A state senator says he wants to see if there is a way to name memorial highways in the state that is better for the families of the people those highways would be named for.

Senator Mike Kehoe

Senator Mike Kehoe (R-Jefferson City), a former Highways and Transportation Commission member, doesn’t object to naming roads for people like fallen soldiers or law enforcement officers, but after talking to the families of some of those individuals he wonders if the current process takes an additional toll on them.

“I have had a couple of comments from some families … never really all that negative … but more of a, ‘We’re unsure how the process went.’”

When the family of a fallen soldier or law enforcement officer wants to have a state highway named for that person, it fills out an application that must meet several criteria, have the necessary monetary backing and go before the Joint Committee on Transportation Oversight.

Kehoe says, “Some of them have suffered a loss in the last several months with somebody overseas protecting our country and now here they have to come to Jefferson City and sit through a committee process that they don’t understand and it seems to me it’s a tough road for some of those families to go.”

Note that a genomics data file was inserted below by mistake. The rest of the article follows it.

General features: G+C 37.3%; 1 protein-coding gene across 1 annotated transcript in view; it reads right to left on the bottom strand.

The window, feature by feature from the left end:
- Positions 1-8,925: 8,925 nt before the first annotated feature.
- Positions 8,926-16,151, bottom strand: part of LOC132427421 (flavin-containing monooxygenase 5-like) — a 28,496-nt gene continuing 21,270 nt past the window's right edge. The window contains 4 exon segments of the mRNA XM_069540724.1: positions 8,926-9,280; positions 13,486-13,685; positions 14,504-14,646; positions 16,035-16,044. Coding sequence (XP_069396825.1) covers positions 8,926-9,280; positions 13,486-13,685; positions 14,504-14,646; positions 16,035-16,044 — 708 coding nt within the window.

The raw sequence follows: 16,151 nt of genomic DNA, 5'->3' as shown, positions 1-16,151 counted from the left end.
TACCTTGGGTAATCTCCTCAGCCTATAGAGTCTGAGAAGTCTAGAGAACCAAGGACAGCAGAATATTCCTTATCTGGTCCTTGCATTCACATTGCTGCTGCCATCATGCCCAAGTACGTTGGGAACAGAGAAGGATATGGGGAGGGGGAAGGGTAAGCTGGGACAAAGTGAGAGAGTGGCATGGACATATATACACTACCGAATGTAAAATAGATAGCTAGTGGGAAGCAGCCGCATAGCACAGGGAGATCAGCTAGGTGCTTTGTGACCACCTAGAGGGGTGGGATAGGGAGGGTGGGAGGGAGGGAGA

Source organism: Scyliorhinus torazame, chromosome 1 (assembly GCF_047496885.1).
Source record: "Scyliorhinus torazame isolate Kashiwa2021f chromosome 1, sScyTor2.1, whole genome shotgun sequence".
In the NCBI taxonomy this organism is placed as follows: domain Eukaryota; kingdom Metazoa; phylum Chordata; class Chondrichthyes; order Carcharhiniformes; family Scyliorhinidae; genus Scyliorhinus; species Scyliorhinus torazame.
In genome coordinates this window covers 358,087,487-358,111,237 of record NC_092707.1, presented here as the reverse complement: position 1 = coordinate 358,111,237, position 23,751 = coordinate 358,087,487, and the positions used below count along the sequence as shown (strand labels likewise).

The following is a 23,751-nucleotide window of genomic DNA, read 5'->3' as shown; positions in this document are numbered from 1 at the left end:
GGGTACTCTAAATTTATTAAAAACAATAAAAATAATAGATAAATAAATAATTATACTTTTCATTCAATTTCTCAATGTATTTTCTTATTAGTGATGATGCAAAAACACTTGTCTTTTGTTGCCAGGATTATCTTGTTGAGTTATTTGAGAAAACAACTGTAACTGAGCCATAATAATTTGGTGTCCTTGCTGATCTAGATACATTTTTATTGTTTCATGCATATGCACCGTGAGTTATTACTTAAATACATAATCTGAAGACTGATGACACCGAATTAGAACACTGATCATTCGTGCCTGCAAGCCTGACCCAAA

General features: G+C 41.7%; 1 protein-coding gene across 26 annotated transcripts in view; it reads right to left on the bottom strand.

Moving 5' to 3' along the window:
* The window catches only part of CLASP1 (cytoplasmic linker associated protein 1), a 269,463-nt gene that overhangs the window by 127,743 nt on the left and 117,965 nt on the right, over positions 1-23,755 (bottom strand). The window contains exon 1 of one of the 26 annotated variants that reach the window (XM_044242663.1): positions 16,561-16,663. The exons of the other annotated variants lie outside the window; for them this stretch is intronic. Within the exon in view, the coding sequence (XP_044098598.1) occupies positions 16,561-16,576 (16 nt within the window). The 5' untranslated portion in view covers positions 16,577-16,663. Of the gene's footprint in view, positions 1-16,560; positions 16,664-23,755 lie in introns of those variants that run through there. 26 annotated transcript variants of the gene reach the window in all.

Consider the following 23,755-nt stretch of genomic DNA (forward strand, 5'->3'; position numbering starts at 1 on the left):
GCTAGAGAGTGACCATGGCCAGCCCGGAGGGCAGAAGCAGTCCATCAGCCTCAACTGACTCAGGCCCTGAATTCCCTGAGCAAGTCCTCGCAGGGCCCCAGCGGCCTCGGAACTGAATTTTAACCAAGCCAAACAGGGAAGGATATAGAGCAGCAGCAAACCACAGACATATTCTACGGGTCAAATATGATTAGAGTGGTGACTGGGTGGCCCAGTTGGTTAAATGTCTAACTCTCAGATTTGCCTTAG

Several ideas have been tossed about. Kehoe says one example would be to have a section of highway in each county be designated a memorial highway, to which names can be added when appropriate. “You could, if the family wanted to, have that person’s name displayed as a memorial section of that highway … where it became a little bit of a simpler process to have a loved one’s name who gave their life for this state added to a certain stretch of highway and have it all together where they could be remembered together.”

See the application families use for the naming of memorial highways and bridges

Kehoe isn’t endorsing any one idea now, but says he wants to see the conversation continued and the issue receive attention in the next legislative session.

“I think it’s important that we look at it and we try to respect the time of the families in the process and not make them come all the way to Jefferson City every time they need a naming or they want to have that considered.”

AUDIO:  Mike Lear interviews Senator Mike Kehoe